We need a budget.
Our deficit is hovering near post-WWII record levels and is on an unsustainable path. Our debt is projected to double over the next 10 years, reaching an alarming 90 percent of the gross domestic product (GDP). The International Monetary Fund (IMF) has warned developed nations, including the United States, to rein in their burgeoning budget deficits as the economy recovers. The public is increasingly, and justifiably, concerned about what all this means for the future.
Washington’s response to these developments has been inadequate.
The President submitted a budget in February that would reduce the deficit, but not by enough to be sustainable. He has appointed a bipartisan commission to finish the heavy lifting. Its recommendations, however, will not come until late this year, if at all.
The Senate Budget Committee, to its credit, approved a five-year plan that would get the deficit down to a sustainable level over the short-term. However, because the plan relies on somewhat lower spending than the President proposed, while also assuming higher revenues from paid-for extensions of some current tax policies, it has not been warmly received and has not been slotted for consideration on the Senate floor.
With the President and the Senate Budget Committee having at least laid down their respective markers, the House must now take the next step by moving its own budget through committee.
Yet, there is an increasing possibility that the House will produce no budget at all; not in committee and not on the floor. If so, it would be a first since the current budget process was enacted in 1974.
Action in the House has been delayed by two factors. One is a dispute over the level of discretionary spending. Fiscally conservative Blue Dogs are holding out for a two percent cut in non-security spending in each of the next three years and a freeze in the two years beyond that. Progressives fear that this would cut too deeply into domestic programs and insist that defense cuts must also be on the table.
This standoff may seem like a simple matter of splitting the difference except for the other factor holding things up: politics.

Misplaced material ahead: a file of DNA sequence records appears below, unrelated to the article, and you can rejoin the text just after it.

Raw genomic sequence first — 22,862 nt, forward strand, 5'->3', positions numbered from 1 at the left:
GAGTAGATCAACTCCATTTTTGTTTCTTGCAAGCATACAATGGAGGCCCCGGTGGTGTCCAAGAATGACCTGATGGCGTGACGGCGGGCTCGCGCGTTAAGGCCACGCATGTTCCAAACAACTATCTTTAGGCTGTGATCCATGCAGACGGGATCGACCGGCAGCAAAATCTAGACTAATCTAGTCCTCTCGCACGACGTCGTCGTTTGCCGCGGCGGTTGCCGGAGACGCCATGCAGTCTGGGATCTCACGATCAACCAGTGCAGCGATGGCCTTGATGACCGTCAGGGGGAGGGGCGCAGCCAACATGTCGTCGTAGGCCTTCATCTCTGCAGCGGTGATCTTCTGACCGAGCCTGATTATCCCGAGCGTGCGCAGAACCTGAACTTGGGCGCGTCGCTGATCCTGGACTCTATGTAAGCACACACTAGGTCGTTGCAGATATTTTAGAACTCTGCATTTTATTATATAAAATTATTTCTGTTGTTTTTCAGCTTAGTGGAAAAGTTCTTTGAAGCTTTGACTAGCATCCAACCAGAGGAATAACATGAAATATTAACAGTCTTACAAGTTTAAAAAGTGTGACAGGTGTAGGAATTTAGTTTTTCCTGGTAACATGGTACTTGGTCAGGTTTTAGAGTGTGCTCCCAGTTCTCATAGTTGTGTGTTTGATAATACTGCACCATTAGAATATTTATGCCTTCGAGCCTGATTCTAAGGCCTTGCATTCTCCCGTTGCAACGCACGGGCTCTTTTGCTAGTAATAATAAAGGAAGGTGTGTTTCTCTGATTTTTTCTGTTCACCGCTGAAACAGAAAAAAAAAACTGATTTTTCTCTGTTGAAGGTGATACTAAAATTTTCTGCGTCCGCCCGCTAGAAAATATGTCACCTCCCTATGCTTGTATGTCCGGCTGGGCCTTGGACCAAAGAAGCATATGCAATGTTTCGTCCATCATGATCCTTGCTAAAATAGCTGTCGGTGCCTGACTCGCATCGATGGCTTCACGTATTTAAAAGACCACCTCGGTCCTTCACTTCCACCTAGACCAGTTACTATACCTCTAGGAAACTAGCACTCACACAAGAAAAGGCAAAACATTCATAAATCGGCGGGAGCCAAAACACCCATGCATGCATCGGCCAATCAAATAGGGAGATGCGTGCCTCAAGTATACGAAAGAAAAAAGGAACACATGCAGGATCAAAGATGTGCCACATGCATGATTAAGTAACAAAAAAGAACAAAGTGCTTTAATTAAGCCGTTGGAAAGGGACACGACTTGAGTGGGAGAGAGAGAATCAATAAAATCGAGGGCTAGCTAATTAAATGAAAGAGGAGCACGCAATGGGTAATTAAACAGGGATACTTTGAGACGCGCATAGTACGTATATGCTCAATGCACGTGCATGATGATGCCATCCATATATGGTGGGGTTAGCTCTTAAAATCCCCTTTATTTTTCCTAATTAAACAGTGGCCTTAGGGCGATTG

There is simply no way to make the numbers look good. Deficits will remain unusually high over the next five years with or without a budget resolution, and heading into the fall elections, many Democrats do not want their names on a budget plan that looks so bad. Their solution? Don’t pass a budget.
This reluctance is understandable. Republicans are sure to pounce on the “irresponsible debt” regardless of their role in running it up.
That is no excuse, however, for ignoring the problem. Quite the contrary. Failure to adopt a budget resolution when fiscal “resolution” is needed most would send the worst possible signal.
It would say to investors in Treasury securities, foreign and domestic, that the federal government is still in denial about its fiscal problems and has no plan to address the situation any time soon. It would say to the public that their leaders are incapable of leading or unwilling to do so. Neither signal is likely to provide “political cover.”
House Budget Committee Chairman John Spratt (D-SC) has warned, “we’re approaching some kind of limit beyond which it wouldn’t be reasonable to do a budget resolution.”
This assumes, however, that the budget is a procedural matter whose importance will soon be overwhelmed by the press of other business. Yet, without a budget resolution Congress has no framework within which to enforce trade-offs among competing priorities. A more responsible approach would be for House and Senate leaders to declare that no other business will be considered until a budget is adopted.
That tough stance may not be in the cards but, before giving up on a budget resolution, House Democrats should consider the consequences. Those who want tougher spending restraint and lower deficits are unlikely to get their wish by simply refusing to vote for a budget. All they will get is criticism for ducking hard choices.
Appropriations bills eventually have to pass or the government will shut down. Without a budget, Congress would likely “deem” spending limits for 2011. There is no reason to believe that such a cap would be any tighter than a cap passed through the regular budget process. On the other hand, adopting a budget resolution would allow Congress to demonstrate a more serious approach to fiscal restraint by including multi-year spending caps as recommended by the Senate Budget Committee.
A budget resolution is also needed to authorize the reconciliation process, which could prove crucial in enforcing the new pay-as-you-go law (PAYGO). Under that law, strongly supported by the Blue Dogs, offsets must be found for items such as a new jobs bill and extending estate tax or Alternative Minimum Tax (AMT) relief beyond 2011. This will require new revenues or substantial spending cuts that will be easier to pass in the Senate through the filibuster-proof reconciliation process.
The Senate plan acknowledges this reality. If some House Democrats now find the prospects of living up to the realities of PAYGO too daunting, they should not have voted for it in the first place.
The choice is clear. Congress can either fulfill its fundamental duty to pass a budget or punt. Punting may appear to offer relief from the short-term political pain of voting for a budget with big deficits but it would do nothing to relieve the nation’s fiscal pain. Meanwhile, any temporary political relief would soon be overtaken by the shame of having failed to enact a budget in the face of record deficits and rising debt.